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Opinion I’m sorry I said nice things about Glenn Youngkin

Virginia Gov. Glenn Youngkin (R) in Smithfield, Va., on Thursday. (Alex Wong/Getty Images)

I’d like to take this opportunity to retract the nice things I said about Glenn Youngkin a few months ago.

In July, I wrote a column when reports began to surface that Virginia’s Republican governor, a fresh and sunny political newcomer with proven bipartisan appeal, was already thinking about running for president.

At the time, I expressed hope that Youngkin — or someone like him — would seek the GOP nomination in 2024. His stunning 2021 victory in blue-ish Virginia showed that there might still be room in the Republican Party for a different model of politician, one who could run as a unifying alternative to Donald Trump’s venomous brand.

Optimist that I am, I still hope that a tribune of sanity will emerge in the Republican Party. But the everydad in the fleece vest probably isn’t that guy. When a situation this week called for expressing a modicum of human decency, Youngkin — who frequently talks about his religious values — showed he could rival the former president at diving for the gutter.

As news was breaking Friday about the horrific attack on House Speaker Nancy Pelosi’s husband, Paul, by an intruder in their San Francisco home, Youngkin happened to be campaigning in Stafford, Va., for Yesli Vega, the Republican running in a very tight race against Democratic Rep. Abigail Spanberger.

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“Speaker Pelosi’s husband, they had a break-in last night in their house, and he was assaulted. There’s no room for violence anywhere,” Youngkin said.

Alas, he didn’t stop there.

“But we’re going to send her back to be with him in California,” the governor said. As the crowd cheered, Youngkin doubled down: “That’s what we’re going to go do. That’s what we’re going to go do.”

Speaking at a rally for Virginia Republican congressional candidate Yesli Vega on Oct. 28, Gov. Glenn Youngkin (R-Va.) commented on an attack on Paul Pelosi. (Video: Glenn Youngkin/Facebook)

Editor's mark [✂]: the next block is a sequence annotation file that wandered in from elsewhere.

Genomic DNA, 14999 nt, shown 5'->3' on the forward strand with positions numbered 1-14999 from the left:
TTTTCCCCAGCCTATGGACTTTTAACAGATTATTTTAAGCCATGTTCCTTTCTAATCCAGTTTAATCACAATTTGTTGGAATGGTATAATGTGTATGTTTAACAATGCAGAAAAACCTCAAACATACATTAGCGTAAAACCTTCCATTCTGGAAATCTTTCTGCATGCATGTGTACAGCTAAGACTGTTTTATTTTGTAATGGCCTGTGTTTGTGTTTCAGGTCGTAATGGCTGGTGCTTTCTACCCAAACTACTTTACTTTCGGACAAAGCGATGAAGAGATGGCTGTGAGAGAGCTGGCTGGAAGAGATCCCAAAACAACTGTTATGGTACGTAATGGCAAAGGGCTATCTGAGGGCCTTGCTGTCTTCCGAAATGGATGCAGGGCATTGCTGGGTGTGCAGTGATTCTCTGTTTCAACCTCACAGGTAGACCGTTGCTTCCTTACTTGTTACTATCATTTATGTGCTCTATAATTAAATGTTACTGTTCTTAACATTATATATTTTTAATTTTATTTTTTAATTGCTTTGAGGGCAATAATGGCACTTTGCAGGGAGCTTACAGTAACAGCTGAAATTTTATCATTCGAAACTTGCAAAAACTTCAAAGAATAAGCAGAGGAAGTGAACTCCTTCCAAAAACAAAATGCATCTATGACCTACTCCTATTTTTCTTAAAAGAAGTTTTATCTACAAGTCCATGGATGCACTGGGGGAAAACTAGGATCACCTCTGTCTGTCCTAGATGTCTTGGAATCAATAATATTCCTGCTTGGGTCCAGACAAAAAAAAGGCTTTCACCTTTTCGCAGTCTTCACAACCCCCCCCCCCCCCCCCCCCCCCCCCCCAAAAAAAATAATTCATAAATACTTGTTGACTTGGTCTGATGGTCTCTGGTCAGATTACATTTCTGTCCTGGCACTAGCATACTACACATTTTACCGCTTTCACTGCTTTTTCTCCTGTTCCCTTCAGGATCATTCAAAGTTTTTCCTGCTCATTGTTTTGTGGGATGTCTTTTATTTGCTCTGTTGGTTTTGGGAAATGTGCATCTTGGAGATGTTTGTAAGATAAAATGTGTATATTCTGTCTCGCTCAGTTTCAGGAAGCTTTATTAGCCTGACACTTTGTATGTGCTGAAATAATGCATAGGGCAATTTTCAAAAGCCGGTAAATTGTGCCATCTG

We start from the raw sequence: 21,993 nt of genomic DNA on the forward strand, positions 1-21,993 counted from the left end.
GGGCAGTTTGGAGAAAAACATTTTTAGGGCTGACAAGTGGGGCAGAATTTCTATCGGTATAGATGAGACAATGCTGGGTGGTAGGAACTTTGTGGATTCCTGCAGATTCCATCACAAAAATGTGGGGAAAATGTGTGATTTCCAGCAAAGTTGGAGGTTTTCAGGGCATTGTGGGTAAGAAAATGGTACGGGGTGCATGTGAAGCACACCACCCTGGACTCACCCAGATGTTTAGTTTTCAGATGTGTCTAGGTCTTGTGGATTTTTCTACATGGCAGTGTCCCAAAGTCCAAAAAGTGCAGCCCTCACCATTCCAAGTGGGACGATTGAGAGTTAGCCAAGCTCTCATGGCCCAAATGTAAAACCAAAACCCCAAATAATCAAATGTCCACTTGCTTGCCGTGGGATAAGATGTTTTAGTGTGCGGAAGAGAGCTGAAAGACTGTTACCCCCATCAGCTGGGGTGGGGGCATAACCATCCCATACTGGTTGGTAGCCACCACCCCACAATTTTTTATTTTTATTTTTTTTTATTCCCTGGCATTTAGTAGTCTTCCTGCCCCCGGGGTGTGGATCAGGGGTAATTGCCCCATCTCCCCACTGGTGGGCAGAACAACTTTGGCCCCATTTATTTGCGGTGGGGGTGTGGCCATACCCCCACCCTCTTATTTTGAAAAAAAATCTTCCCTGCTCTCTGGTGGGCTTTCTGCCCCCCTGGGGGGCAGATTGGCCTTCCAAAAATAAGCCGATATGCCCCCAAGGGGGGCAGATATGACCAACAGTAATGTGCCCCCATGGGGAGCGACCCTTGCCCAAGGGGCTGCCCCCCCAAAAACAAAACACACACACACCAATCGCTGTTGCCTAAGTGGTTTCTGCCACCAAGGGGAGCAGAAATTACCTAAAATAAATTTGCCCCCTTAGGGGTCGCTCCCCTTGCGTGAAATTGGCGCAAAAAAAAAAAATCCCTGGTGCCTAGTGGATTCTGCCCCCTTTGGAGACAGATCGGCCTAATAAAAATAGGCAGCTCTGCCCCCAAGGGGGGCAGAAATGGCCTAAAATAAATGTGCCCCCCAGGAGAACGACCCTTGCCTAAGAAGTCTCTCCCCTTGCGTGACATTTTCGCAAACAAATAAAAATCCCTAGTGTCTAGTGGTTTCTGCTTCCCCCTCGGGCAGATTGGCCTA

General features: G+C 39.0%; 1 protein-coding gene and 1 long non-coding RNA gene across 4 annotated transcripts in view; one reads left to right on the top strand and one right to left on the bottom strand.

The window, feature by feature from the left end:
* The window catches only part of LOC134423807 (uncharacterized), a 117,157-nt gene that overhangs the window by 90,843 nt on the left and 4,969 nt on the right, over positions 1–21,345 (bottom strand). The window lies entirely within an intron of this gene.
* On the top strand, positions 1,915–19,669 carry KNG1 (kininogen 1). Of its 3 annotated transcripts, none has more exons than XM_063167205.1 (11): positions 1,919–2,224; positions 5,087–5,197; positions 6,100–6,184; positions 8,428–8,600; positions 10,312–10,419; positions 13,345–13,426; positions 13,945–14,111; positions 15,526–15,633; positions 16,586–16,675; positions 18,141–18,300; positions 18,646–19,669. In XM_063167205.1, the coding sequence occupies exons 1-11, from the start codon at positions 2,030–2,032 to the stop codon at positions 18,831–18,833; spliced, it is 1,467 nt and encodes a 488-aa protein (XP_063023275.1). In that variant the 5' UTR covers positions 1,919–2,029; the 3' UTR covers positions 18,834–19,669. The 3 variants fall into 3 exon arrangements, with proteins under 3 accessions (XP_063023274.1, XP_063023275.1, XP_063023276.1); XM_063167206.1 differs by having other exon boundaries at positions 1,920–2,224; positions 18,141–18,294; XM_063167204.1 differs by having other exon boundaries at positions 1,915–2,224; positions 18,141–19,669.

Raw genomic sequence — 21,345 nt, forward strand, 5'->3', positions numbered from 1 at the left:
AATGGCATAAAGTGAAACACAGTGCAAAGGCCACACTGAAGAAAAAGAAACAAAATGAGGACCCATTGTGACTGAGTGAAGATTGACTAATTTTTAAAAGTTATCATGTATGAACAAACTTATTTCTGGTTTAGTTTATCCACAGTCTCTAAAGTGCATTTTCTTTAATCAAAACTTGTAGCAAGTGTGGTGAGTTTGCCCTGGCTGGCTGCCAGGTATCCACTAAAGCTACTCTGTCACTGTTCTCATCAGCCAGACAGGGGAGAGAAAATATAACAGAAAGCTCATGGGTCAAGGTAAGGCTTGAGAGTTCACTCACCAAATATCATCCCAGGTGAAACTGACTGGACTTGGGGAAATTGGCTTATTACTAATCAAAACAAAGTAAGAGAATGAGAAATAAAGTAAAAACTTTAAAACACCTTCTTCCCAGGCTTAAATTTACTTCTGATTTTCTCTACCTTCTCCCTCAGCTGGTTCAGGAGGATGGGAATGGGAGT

Set aside the fact that his joke, if that’s what you can call it, showed a lack of understanding of basic civics and geography. Pelosi is in Washington because she has been elected for the past 35 years by the voters of California. This has nothing to do with anybody in Virginia.

What made Youngkin’s riff not only tasteless but also dangerous is that he was not referring to some random act of “violence anywhere.” The attack on Paul Pelosi was a direct product of the toxic political culture — a culture that the governor was helping to cultivate for what he apparently sees as a political opportunity.

Evidence now indicates that the assailant who beat Pelosi with a hammer, sending the 82-year-old to the hospital with a skull fracture and serious injuries to his arm and hands, had broken into the Pelosi home because he was looking for the speaker herself. Nancy Pelosi has been demonized for years by Republicans, including in countless GOP campaign ads. The attacker’s reported shouts of “Where is Nancy?” were a chilling echo of the Jan. 6, 2021, rioters’ cries as they tried to hunt her down in the corridors of the Capitol.

Karen Tumulty: The shameless revisionism of the Capitol attack cannot be allowed to take root

Being a jerk about Pelosi is not the only Youngkin action of late that betrays who he really is and what he is willing to do in service of his ambition. During his campaign for governor, he managed a tricky balancing act on the election denialism that has gripped his party. He promised to put “election integrity” at the top of his priorities in office — indulging the lie that fraud is rampant — but also acknowledged Joe Biden’s 2020 victory and called the Jan. 6 insurrection “a real blight on our democracy.” And, notably, he kept Trump at a distance.

But more recently, Youngkin is being seen with the worst people in his party. A little over a week ago, he stumped in Arizona for GOP gubernatorial nominee Kari Lake, one of the loudest of those 2020 deniers and someone who has refused to say whether she will accept the results of this year’s election. He called her “awesome,” and she declared him a “total rock star.”

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Asked on CNN about his plans to campaign with Lake, Youngkin replied: “I think that the Republican Party has to be a party where we are not shunning people and excluding them because we don’t agree on everything.” In other words, Youngkin thinks it’s fine to undermine democracy in the cause of lower taxes and school choice.

Karen Tumulty: The sedition didn't stop with the Jan. 6 attack

The governor remains popular in Virginia, with a recent poll showing his approval at 55 percent and most of his constituents saying the state is moving in the right direction. But the commonwealth limits its governors to one consecutive term, which means, come 2024, he will be looking for a new job.

Youngkin might still have some room for redemption, though it is shrinking. He could start by apologizing for his crude joke. So far, all we’ve heard is a statement from his office condemning the violence against the speaker’s husband and saying the governor “wishes him a full recovery and is keeping the Pelosi family in his prayers.” Meanwhile, his turn toward full-bore Trumpism is likely to be for naught. There are plenty of others, including the original, who do it better — and at less cost to their own integrity.

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